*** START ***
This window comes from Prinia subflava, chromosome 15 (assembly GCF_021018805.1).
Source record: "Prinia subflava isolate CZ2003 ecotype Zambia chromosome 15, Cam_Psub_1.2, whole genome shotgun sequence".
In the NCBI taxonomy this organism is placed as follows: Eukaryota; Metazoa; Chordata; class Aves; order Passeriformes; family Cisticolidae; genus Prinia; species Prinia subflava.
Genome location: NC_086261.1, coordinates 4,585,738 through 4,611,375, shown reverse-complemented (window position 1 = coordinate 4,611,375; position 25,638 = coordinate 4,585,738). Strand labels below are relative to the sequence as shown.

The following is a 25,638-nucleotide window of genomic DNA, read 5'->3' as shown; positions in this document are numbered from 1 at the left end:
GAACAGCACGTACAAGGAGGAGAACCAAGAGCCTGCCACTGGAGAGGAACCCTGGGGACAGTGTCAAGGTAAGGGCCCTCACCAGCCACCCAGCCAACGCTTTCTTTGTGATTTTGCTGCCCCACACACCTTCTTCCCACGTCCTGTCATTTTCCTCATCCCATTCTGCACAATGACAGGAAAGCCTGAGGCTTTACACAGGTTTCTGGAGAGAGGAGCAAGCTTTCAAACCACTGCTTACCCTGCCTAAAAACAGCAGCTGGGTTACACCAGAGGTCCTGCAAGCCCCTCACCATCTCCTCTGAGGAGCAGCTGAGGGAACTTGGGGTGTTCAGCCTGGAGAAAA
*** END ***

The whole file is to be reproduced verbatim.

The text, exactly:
This window comes from Prinia subflava, chromosome 15 (assembly GCF_021018805.1).
Source record: "Prinia subflava isolate CZ2003 ecotype Zambia chromosome 15, Cam_Psub_1.2, whole genome shotgun sequence".
In the NCBI taxonomy this organism is placed as follows: Eukaryota; Metazoa; Chordata; class Aves; order Passeriformes; family Cisticolidae; genus Prinia; species Prinia subflava.
Genome location: NC_086261.1, coordinates 4,585,738 through 4,611,375, shown reverse-complemented (window position 1 = coordinate 4,611,375; position 25,638 = coordinate 4,585,738). Strand labels below are relative to the sequence as shown.

The following is a 25,638-nucleotide window of genomic DNA, read 5'->3' as shown; positions in this document are numbered from 1 at the left end:
GAACAGCACGTACAAGGAGGAGAACCAAGAGCCTGCCACTGGAGAGGAACCCTGGGGACAGTGTCAAGGTAAGGGCCCTCACCAGCCACCCAGCCAACGCTTTCTTTGTGATTTTGCTGCCCCACACACCTTCTTCCCACGTCCTGTCATTTTCCTCATCCCATTCTGCACAATGACAGGAAAGCCTGAGGCTTTACACAGGTTTCTGGAGAGAGGAGCAAGCTTTCAAACCACTGCTTACCCTGCCTAAAAACAGCAGCTGGGTTACACCAGAGGTCCTGCAAGCCCCTCACCATCTCCTCTGAGGAGCAGCTGAGGGAACTTGGGGTGTTCAGCCTGGAGAAAA